Monday Morning Critic – World War Z And A Treatise on The Problems Of Novel To Film Adaptation – James Gandolfini and The Sopranos
by Scott "Kubryk" Sawitz on June 24, 2013

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When World War Z was announced as being optioned for a film, especially with Brad Pitt in the lead, I wasn’t super excited for it. Not because I tend to loathe the zombie genre or I’m not a fan of Pitt, either, but because I knew that no matter what the film was going to be a letdown from the book. I’ve never been a fan of horror films in general, of course, and Pitt has never impressed me as an actor. But those weren’t the reasons why I wasn’t anticipating World War Z as a film.

World War Z is about as un-cinematic a book as it gets … despite it being remarkably brilliant and being worthy of some sort of adaptation.

It’s the one downside of trying to adapt a novel into a film, especially one like World War Z which isn’t really all that cinematic. It’s a human story, not the usual sort of “let’s kill some people and not have a problem with it” type of tale that a lot of zombie tales are designed around. It’s kind of the unwritten rule behind the appeal of zombie films: you get to imagine yourself surviving without societal rules binding you to anything other than staying alive.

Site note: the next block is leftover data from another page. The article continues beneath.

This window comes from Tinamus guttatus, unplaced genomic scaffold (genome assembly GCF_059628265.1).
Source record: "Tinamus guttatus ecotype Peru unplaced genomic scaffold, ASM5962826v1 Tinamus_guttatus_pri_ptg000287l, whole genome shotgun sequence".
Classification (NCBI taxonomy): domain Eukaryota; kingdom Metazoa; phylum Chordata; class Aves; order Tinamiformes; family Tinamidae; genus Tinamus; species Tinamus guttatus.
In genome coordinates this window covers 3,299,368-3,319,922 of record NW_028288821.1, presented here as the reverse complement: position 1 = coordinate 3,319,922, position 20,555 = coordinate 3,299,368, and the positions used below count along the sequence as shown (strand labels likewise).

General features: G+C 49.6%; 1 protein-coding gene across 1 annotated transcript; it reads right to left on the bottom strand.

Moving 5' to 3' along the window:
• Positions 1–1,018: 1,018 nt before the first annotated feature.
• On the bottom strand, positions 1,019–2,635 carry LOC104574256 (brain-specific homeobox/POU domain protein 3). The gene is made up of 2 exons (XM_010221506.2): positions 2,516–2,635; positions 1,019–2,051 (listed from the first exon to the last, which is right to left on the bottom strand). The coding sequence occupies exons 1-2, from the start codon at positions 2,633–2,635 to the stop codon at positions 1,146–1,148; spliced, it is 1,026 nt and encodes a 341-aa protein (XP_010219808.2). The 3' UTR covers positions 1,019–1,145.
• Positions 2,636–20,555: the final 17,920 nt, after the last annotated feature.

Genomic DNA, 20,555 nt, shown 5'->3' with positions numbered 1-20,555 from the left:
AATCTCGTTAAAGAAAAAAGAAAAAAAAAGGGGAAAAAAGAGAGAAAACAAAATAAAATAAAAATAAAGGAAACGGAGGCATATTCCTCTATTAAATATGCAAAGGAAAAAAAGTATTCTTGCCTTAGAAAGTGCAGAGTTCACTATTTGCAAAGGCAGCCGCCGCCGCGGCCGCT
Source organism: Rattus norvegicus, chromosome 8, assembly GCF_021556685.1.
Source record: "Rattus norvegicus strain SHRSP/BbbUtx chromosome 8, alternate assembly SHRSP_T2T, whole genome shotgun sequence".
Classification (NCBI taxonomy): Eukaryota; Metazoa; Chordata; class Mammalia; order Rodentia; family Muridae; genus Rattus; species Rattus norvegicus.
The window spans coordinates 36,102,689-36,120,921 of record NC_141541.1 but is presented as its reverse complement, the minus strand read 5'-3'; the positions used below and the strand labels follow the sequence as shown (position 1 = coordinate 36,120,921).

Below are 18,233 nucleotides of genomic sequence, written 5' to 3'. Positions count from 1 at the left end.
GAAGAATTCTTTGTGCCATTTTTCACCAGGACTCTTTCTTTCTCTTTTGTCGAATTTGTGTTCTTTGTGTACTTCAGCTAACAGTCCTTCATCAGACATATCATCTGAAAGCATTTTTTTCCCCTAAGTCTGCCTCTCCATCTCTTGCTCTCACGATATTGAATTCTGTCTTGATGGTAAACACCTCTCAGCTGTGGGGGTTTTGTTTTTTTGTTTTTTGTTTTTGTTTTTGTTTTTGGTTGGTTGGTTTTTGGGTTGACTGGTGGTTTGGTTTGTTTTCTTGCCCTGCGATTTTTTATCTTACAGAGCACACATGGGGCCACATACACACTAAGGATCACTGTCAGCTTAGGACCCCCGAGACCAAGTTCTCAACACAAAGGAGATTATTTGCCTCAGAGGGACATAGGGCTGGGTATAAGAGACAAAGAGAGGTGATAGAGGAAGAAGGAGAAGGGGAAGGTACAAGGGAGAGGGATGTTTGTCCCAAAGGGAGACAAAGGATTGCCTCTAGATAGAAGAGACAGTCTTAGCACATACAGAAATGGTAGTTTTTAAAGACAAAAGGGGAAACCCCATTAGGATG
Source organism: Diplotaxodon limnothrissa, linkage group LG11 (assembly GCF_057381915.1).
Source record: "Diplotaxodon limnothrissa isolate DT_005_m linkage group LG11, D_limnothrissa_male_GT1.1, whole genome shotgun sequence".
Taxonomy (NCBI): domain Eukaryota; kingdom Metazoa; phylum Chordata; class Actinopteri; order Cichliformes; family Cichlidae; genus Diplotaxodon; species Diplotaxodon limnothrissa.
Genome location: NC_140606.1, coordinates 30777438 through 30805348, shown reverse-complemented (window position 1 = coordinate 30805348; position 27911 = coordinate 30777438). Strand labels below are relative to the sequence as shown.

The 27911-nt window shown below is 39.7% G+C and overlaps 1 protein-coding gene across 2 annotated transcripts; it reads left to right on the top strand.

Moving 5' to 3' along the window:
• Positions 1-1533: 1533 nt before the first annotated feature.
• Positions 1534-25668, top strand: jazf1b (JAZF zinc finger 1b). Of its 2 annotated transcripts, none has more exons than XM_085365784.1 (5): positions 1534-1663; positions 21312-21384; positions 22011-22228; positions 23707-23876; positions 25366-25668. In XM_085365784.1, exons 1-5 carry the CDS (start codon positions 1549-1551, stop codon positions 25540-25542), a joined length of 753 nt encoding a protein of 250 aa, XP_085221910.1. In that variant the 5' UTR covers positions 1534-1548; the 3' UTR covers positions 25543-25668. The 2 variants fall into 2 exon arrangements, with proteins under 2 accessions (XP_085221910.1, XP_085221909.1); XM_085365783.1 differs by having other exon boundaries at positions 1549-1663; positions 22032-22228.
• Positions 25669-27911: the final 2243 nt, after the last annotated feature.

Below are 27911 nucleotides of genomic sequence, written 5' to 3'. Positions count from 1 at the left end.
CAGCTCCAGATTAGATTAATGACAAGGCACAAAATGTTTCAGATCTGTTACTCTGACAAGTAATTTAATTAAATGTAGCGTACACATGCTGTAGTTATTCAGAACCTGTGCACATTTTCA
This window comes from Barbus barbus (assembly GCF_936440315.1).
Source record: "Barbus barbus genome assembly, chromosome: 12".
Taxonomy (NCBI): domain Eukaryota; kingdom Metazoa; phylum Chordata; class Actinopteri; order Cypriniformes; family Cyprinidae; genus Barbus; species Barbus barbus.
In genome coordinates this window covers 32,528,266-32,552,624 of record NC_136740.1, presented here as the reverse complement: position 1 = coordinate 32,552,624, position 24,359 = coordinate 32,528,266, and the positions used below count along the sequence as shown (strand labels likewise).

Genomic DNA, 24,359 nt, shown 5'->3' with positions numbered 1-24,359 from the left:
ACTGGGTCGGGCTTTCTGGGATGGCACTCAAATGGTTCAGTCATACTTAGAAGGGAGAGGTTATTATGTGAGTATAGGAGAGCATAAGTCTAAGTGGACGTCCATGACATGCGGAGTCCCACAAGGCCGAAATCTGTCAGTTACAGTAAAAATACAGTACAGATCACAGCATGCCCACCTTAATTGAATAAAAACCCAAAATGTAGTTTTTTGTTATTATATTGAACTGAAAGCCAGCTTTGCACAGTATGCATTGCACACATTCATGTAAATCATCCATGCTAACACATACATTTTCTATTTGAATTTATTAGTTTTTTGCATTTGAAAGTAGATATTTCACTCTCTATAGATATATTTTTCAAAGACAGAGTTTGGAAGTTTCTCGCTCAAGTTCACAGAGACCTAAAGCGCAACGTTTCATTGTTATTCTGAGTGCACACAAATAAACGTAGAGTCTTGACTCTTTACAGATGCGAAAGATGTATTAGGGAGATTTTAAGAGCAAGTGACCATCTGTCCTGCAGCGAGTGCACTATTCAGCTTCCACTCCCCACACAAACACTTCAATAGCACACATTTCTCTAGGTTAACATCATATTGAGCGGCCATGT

But trying to adapt Max Brooks’ novel was difficult to begin within a format under three hours for a film is nothing but trouble to start with. The novel was about the human experience, about how humanity bonded together to fight off an enemy and innovated en masse. The film is essentially Pitt as a Jason Bourne type, brought out of retirement to save the world, and doesn’t really capture anything about the novel in it. The film is essentially mankind battling zombies on a grand scale, with some anti-Semitism slyly thrown in, and has nothing to do with the novel outside of sharing the same name.

That’s what bothered me the most when I watched the film; the novel was about various perspectives on battling the zombies, et al, and there was a human element in it. This essentially was a war novel but the enemy was the undead; you got the perspective from all aspects as opposed to merely reading about the fight itself. It’s a history, which is why it was so enjoyable and accessible to even those who dislike most things about zombies like me.

It wasn’t just about battling zombies, which was what the movie was about. An action film set in a world wide extinction event involving zombies isn’t interesting because we’ve seen it before. This is just a globe-trotting version as opposed to the usual variants, of course, but nothing we saw here was significantly different than Zombieland or Shaun of the Dead or any other of the mountain of zombie films out there.

You could argue that the only reason why it was adapted, and with such an audacious budget, is because of Pitt being attached to it and not because it had a great script or cinematic concept of adapting the source material. It just had the pedigree of a great novel behind it … and even then didn’t take much from it besides the novel and some conceptual framework of the generic concept.

If this had been a Game Of Thrones style mini-series, in that each chapter of the book was filmed like a movie but given a proper 10-12 hour full running time when all is said and done, we’d have had the World War Z that we deserved. Instead we just got Jason Bourne: Zombie Hunter.